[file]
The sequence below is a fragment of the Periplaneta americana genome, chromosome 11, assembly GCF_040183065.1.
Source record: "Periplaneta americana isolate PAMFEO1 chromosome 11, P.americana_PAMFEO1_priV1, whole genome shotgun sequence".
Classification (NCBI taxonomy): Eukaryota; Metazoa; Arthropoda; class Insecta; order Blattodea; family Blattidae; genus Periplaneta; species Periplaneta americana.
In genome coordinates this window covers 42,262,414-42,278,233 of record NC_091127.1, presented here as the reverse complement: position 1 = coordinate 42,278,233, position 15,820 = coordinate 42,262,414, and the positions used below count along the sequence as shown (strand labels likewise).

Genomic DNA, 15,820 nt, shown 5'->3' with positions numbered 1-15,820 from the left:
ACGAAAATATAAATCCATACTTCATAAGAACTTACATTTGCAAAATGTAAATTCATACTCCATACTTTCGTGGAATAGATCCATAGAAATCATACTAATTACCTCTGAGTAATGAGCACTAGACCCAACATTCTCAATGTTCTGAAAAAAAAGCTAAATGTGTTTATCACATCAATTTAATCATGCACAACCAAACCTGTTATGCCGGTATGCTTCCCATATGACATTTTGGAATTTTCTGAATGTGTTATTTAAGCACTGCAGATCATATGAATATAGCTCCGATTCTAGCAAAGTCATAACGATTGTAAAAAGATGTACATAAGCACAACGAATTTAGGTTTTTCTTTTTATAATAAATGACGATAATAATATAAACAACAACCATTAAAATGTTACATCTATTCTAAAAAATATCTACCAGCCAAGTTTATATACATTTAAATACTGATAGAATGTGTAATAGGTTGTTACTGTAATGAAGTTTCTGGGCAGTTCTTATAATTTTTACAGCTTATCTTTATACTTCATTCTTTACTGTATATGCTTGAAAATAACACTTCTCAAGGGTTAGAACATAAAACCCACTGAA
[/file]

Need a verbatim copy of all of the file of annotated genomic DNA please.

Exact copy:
The sequence below is a fragment of the Periplaneta americana genome, chromosome 11, assembly GCF_040183065.1.
Source record: "Periplaneta americana isolate PAMFEO1 chromosome 11, P.americana_PAMFEO1_priV1, whole genome shotgun sequence".
Classification (NCBI taxonomy): Eukaryota; Metazoa; Arthropoda; class Insecta; order Blattodea; family Blattidae; genus Periplaneta; species Periplaneta americana.
In genome coordinates this window covers 42,262,414-42,278,233 of record NC_091127.1, presented here as the reverse complement: position 1 = coordinate 42,278,233, position 15,820 = coordinate 42,262,414, and the positions used below count along the sequence as shown (strand labels likewise).

Genomic DNA, 15,820 nt, shown 5'->3' with positions numbered 1-15,820 from the left:
ACGAAAATATAAATCCATACTTCATAAGAACTTACATTTGCAAAATGTAAATTCATACTCCATACTTTCGTGGAATAGATCCATAGAAATCATACTAATTACCTCTGAGTAATGAGCACTAGACCCAACATTCTCAATGTTCTGAAAAAAAAGCTAAATGTGTTTATCACATCAATTTAATCATGCACAACCAAACCTGTTATGCCGGTATGCTTCCCATATGACATTTTGGAATTTTCTGAATGTGTTATTTAAGCACTGCAGATCATATGAATATAGCTCCGATTCTAGCAAAGTCATAACGATTGTAAAAAGATGTACATAAGCACAACGAATTTAGGTTTTTCTTTTTATAATAAATGACGATAATAATATAAACAACAACCATTAAAATGTTACATCTATTCTAAAAAATATCTACCAGCCAAGTTTATATACATTTAAATACTGATAGAATGTGTAATAGGTTGTTACTGTAATGAAGTTTCTGGGCAGTTCTTATAATTTTTACAGCTTATCTTTATACTTCATTCTTTACTGTATATGCTTGAAAATAACACTTCTCAAGGGTTAGAACATAAAACCCACTGAA